Asbestos Removal - Frequently Asked Questions

November 27, 2018

Frequently Asked Questions about Asbestos

1. What is an Asbestos Removal Control Plan?

An Asbestos removal plan starts with a document containing two parts.  The first part (Part A) is filled out by the removal licence holder prior to the asbestos being removed and consists of detailed data relating to that particular project.

The form identifies the building owner who has requested the work, the size and location of the area affected, plus the proposed controls to manage any emergencies that may arise.

These controls include barriers to prevent unauthorised access to the site, air particle control and a list of the people working onsite and any certificates they hold.

The asbestos removal licence holder is also required to complete a floor plan detailing the area of contamination along with exits and entrances, decontamination areas, the location of waste storage areas, any sites on the job that are used for containment of asbestos, unauthorised access areas, monitoring areas and other items related to completing the project safely and efficiently.

The operator is also required to survey the job site prior to the work starting, identify any potential hazards that may occur and then provide a remedy for these on the form.  Part B of the form is completed after the asbestos is removed and requires more detail on how the asbestos was disposed of, the amount disposed of, transport used and where the waste was taken to along with copies of disposal certificates and permits.

2. What is Class A and Class B asbestos?

Class A asbestos is the most dangerous type of asbestos as the fibres can become airborne very easily, in some cases by just simply touching the substrate.  The industry term for this is "friable asbestos" and requires the operator to hold a Class A certification to remove it.  Due to the high percentage of asbestos within the dust fibres, Class A asbestos is always to be treated with extreme care and only by an experienced, licensed operator.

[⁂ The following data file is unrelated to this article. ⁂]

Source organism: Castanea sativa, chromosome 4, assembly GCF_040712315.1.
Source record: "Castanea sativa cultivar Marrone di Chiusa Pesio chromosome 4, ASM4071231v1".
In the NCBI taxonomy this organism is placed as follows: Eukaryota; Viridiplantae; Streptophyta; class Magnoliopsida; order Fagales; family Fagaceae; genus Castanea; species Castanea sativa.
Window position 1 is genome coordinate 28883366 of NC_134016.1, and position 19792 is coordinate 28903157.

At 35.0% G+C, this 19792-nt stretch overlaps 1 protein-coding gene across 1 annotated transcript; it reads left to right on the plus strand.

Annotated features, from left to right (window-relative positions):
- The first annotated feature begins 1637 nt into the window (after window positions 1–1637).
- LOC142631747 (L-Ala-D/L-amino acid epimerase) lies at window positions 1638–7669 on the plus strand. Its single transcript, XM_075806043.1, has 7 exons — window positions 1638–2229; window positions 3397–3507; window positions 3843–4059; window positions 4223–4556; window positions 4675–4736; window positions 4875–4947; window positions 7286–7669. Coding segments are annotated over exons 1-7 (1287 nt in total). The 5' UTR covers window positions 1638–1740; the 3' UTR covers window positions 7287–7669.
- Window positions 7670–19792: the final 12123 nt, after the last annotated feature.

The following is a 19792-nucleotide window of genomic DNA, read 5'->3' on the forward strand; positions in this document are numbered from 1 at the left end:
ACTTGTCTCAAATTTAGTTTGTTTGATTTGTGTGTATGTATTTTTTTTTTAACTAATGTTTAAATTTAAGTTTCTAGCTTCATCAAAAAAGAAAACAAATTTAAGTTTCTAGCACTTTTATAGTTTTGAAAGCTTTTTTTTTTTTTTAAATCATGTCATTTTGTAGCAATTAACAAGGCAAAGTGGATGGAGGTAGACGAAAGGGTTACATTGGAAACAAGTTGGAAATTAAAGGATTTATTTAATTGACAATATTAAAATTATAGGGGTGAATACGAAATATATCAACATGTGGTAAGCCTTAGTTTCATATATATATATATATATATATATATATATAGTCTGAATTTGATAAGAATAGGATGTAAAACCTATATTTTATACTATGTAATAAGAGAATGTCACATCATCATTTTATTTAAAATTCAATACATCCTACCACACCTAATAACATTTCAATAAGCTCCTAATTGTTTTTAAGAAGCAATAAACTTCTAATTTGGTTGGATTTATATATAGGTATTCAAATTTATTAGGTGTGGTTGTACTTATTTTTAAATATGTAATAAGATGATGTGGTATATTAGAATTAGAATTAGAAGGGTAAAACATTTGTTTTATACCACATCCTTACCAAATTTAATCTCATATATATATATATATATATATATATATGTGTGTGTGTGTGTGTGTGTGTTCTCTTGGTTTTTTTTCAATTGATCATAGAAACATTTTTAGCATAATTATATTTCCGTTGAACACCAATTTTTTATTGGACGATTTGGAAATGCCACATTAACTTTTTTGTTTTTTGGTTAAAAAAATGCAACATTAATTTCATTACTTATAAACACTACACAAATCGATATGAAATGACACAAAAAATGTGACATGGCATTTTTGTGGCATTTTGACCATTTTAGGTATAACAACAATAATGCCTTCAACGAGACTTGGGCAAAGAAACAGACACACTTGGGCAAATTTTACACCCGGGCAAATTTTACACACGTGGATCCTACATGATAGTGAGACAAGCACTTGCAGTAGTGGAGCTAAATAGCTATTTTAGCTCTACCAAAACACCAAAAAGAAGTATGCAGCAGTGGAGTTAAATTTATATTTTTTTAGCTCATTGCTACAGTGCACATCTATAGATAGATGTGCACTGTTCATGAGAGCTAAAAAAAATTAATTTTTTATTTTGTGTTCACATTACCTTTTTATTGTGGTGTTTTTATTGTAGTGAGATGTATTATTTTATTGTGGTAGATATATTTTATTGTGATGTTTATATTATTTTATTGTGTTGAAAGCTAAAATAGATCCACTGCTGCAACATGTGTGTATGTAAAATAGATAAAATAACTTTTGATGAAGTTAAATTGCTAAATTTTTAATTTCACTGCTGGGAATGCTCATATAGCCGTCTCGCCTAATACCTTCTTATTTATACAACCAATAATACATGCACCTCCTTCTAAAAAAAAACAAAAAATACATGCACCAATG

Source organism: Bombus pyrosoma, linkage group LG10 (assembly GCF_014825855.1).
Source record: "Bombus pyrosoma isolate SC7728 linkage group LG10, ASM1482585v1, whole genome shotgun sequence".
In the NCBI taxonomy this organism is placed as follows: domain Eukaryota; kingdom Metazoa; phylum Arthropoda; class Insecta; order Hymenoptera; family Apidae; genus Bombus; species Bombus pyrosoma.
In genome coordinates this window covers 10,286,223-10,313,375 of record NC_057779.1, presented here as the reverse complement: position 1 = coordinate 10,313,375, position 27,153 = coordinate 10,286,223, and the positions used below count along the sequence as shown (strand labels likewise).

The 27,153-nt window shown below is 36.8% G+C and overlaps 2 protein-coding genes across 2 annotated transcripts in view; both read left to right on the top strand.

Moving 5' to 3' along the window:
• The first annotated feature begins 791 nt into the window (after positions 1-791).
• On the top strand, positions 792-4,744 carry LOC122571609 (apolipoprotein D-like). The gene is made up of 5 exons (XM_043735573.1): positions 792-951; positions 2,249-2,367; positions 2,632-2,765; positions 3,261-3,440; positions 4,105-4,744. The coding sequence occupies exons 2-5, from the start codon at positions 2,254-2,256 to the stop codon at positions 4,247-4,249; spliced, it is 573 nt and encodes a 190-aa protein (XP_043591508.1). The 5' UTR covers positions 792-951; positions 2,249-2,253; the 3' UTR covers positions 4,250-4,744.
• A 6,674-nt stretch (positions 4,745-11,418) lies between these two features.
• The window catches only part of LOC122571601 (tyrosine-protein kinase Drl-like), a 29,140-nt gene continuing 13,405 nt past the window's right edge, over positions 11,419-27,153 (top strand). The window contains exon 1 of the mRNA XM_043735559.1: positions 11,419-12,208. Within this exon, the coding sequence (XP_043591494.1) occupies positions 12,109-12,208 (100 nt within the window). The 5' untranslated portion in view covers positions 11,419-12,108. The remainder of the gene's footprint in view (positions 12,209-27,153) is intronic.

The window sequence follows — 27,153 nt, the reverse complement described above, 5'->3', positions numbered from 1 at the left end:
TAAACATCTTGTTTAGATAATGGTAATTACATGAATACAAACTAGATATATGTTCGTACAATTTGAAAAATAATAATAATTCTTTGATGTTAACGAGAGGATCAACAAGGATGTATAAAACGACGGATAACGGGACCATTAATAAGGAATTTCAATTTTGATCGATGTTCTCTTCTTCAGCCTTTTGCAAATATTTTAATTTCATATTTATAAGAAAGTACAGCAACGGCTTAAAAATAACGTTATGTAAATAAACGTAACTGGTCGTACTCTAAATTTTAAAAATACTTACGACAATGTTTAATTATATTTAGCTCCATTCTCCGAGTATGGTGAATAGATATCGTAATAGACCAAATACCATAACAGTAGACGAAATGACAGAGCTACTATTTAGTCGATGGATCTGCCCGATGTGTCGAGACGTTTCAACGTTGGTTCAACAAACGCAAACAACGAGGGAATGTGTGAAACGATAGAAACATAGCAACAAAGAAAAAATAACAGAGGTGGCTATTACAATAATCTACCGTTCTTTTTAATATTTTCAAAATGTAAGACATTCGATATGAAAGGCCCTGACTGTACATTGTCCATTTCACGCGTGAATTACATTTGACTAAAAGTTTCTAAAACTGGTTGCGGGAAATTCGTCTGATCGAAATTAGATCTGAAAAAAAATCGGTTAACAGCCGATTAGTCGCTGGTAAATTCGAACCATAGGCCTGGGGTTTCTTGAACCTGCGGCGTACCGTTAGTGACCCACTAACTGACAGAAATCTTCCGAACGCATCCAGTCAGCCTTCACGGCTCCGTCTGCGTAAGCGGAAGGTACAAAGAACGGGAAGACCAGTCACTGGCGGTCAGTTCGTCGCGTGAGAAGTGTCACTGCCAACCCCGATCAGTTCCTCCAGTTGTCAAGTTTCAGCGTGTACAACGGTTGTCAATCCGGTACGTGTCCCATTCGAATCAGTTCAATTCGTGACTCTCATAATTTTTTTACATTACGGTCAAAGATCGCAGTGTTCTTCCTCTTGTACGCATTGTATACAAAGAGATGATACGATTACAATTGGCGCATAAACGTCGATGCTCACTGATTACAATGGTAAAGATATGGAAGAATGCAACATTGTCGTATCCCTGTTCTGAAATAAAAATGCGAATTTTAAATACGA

Class B asbestos is typically asbestos contained within other products such as tiles, cement building products, roofing and piping.  The percentage of asbestos fibres is much less than Class A asbestos and the danger of airborne particles is not as high.  The substrate is usually deemed as safe if it is not disturbed and been contained although each case is treated individually, and no assumptions can be made.  Always get a survey done if you are concerned.

3. Can you legally remove asbestos yourself?

New Zealand law states that building owners are legally entitled to remove under 10m2 of Class B asbestos themselves, however this practice is seldom seen due to the extreme risk asbestos presents to untrained operators.  Always deal with companies who hold the necessary licensing in asbestos removal.

4. How much asbestos exposure is harmful?

The reality is there is no safe limit of asbestos exposure, even though symptoms may not appear for many years after exposure.  Friable asbestos in particular can contain concentrations of asbestos up to 100%, therefore even a small amount is deemed as unsafe and could present problems in future years for the person exposed.

The safest option is to always employ the services of licensed asbestos removal operators at all times to ensure your staff and yourself have no exposure to asbestos fibres.

5. How can asbestos be correctly identified?

The simple answer is by sending samples of the material to an asbestos testing laboratory via a licensed asbestos removal expert.  In doing so if the material is contaminated you can be sure that you as the building owner or homeowner won’t be put at risk when handling the material.  If you undergo an asbestos survey, testing is part of the procedure.

If you are concerned about potential exposure to asbestos, here are some areas that could be affected in your property:

  • Any cement products used in construction in older buildings
  • The flat white sheeting used in ceilings often seen in schools and older office blocks
  • Areas that are protected from heat such as the insulation board that sits behind the power meter
  • If you have a corrugated roof and it is not made from steel it may well be a cement/asbestos tile
  • Older buildings used asbestos based wraps around piping, particularly in hot areas such as boiler rooms
  • Old vinyl tiles could contain asbestos

If buying an older property - be it commercial or residential - a wise investment is to pay an expert to survey the property for asbestos hazards.

We hope that helps answer some of your questions and if you need help with any asbestos related query, please do not hesitate to contact our team here.


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